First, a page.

“[Ali] might have thought the cover was a sort of poetic justice. The bureau built a file on Ali, beginning with its investigation of his Selective Service case. Some of his phone conversations were tapped, and FBI informers gained access to, of all things, his elementary school records in his hometown, Louisville, Kentucky. They discovered that little Cassius Clay liked art. They recorded every grade he made from elementary through high school.”

“Elementary school records.” Let that sink in.

The FBI monitoring of Ali also included a minor driving citation, family disagreements over his becoming a Muslim, and his talk show appearances with Johnny Carson.

Besides Ali, COINTELPRO’s most famous targets of destruction were Martin Luther King, Jr. and The Black Panthers — who Hoover famously declared “the greatest threat to the internal security of this country.” In 2013, the nation celebrated King and the 50th anniversary of the 1963 March on Washington, but it was this very event that triggered Hoover’s attention.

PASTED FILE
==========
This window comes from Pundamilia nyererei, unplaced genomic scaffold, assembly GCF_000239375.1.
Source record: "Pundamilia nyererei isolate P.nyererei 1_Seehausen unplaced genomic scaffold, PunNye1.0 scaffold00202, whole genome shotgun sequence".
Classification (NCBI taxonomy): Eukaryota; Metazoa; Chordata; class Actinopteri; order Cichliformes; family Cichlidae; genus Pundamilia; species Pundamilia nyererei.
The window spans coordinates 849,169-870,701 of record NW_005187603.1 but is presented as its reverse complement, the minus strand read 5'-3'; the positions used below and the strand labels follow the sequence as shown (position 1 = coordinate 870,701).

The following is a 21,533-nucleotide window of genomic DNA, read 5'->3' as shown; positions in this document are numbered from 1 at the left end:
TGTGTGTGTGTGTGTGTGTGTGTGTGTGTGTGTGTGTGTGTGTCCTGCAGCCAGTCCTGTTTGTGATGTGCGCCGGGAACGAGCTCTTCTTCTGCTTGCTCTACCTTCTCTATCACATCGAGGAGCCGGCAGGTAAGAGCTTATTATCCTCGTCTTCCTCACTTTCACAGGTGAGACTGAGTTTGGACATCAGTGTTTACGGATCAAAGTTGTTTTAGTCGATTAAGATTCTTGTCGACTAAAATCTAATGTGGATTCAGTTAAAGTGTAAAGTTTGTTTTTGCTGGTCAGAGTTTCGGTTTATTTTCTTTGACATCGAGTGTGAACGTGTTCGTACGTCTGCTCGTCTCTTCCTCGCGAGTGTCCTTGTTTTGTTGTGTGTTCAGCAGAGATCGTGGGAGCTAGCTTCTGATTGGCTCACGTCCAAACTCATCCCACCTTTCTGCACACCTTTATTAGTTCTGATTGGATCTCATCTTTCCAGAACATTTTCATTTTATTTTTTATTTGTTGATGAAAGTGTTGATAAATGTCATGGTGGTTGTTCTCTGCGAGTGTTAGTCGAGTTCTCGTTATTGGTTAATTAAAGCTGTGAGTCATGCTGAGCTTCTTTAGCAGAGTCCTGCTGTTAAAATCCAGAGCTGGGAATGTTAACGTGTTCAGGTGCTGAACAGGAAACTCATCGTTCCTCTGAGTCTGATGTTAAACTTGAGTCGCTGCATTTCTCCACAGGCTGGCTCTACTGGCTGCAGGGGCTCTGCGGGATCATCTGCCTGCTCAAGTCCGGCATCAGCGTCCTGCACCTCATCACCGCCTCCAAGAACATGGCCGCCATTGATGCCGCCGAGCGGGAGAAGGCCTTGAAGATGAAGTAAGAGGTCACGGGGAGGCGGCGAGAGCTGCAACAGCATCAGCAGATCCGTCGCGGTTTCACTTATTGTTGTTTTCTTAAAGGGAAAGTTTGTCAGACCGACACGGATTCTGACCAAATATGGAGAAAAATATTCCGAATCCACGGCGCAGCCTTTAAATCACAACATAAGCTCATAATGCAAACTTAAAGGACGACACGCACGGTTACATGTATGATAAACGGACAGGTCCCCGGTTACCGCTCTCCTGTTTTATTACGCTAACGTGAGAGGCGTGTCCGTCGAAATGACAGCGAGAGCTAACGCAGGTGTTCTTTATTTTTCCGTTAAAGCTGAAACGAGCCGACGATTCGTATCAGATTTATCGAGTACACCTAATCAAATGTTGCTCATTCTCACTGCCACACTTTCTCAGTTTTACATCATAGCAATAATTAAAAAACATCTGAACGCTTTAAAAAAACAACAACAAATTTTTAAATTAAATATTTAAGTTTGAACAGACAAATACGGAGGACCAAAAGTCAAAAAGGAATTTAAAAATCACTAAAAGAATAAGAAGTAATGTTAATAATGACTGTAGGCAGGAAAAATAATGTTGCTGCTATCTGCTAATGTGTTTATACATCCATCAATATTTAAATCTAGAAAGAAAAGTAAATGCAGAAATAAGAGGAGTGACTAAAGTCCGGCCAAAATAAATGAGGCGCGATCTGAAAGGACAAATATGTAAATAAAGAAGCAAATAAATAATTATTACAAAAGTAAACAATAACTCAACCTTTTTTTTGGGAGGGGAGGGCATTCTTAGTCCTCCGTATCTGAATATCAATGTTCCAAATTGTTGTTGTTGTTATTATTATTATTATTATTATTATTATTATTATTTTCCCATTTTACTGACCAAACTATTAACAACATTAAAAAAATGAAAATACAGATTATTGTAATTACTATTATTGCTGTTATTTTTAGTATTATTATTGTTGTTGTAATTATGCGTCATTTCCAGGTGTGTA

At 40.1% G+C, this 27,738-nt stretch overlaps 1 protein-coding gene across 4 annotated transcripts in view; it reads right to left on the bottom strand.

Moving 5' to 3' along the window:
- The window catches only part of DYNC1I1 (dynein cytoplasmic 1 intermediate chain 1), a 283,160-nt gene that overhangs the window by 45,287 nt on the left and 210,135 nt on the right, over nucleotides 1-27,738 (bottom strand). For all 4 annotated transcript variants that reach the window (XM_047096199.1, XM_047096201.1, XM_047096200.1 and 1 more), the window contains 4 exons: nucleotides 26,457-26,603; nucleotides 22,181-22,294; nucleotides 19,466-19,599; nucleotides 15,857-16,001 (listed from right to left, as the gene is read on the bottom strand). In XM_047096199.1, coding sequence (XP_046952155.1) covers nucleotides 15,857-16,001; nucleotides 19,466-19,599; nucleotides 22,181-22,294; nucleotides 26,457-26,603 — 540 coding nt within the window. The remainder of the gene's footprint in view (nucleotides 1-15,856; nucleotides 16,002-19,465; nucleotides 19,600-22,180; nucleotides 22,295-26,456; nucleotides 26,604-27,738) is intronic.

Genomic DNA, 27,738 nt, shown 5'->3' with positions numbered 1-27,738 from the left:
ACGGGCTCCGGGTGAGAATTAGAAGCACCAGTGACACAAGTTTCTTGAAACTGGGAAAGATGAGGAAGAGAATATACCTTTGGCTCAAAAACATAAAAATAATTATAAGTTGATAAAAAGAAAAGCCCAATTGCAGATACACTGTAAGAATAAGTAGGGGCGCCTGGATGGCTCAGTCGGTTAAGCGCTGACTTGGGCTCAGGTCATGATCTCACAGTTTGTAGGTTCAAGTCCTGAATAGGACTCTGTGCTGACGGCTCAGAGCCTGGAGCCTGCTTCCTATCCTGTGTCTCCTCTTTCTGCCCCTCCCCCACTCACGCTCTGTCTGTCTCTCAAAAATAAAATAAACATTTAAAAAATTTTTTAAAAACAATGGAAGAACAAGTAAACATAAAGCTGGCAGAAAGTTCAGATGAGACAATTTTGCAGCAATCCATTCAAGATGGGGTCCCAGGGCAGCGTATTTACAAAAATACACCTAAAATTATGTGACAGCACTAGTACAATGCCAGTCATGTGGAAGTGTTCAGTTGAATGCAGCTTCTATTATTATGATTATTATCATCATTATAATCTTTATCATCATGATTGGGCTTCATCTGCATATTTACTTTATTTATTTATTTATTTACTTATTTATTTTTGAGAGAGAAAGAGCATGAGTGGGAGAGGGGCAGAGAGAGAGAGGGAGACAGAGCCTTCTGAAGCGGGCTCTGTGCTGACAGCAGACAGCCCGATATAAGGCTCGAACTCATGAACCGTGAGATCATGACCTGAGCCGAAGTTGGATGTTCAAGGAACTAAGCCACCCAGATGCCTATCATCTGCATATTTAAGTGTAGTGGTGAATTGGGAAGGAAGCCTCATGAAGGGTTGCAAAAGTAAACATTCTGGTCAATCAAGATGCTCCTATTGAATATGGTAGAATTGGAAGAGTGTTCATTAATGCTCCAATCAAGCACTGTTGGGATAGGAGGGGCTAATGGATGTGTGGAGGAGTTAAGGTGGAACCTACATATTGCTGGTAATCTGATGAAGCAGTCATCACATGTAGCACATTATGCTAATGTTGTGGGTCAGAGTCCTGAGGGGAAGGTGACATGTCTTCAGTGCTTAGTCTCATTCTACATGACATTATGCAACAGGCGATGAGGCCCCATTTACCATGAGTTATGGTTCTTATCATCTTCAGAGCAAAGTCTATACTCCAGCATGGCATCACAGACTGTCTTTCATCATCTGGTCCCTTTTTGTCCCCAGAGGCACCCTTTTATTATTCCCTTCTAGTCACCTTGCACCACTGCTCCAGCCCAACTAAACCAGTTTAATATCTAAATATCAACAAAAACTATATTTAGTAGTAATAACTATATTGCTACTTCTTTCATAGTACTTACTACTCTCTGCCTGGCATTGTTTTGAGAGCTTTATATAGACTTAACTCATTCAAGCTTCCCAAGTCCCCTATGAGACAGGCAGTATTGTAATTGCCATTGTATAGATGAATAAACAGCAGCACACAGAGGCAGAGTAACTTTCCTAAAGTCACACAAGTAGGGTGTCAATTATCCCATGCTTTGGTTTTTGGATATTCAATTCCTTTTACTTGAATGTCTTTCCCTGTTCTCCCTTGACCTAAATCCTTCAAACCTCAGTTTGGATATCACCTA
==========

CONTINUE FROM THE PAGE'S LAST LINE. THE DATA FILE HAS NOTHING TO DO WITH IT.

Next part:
The level of espionage under J. Edgar Hoover is well-documented.

King’s famous “I Have a Dream Speech” is almost universally praised today, but was not nearly as radical as his classic but often-ignored book”Where Do We Go From Here?” or his 1967 “Beyond Vietnam” speech that aligned King’s sentiments on the war with Ali’s (at the time King also stated, “Like Muhammad Ali puts it, we are all — black and brown and poor — victims of the same system of oppression.”).

Even still, it was King’s beloved 1963 ‘Dream’ Speech that cemented his place in the FBI as “the most dangerous Negro”. COINTELPRO head William Sullivan wrote: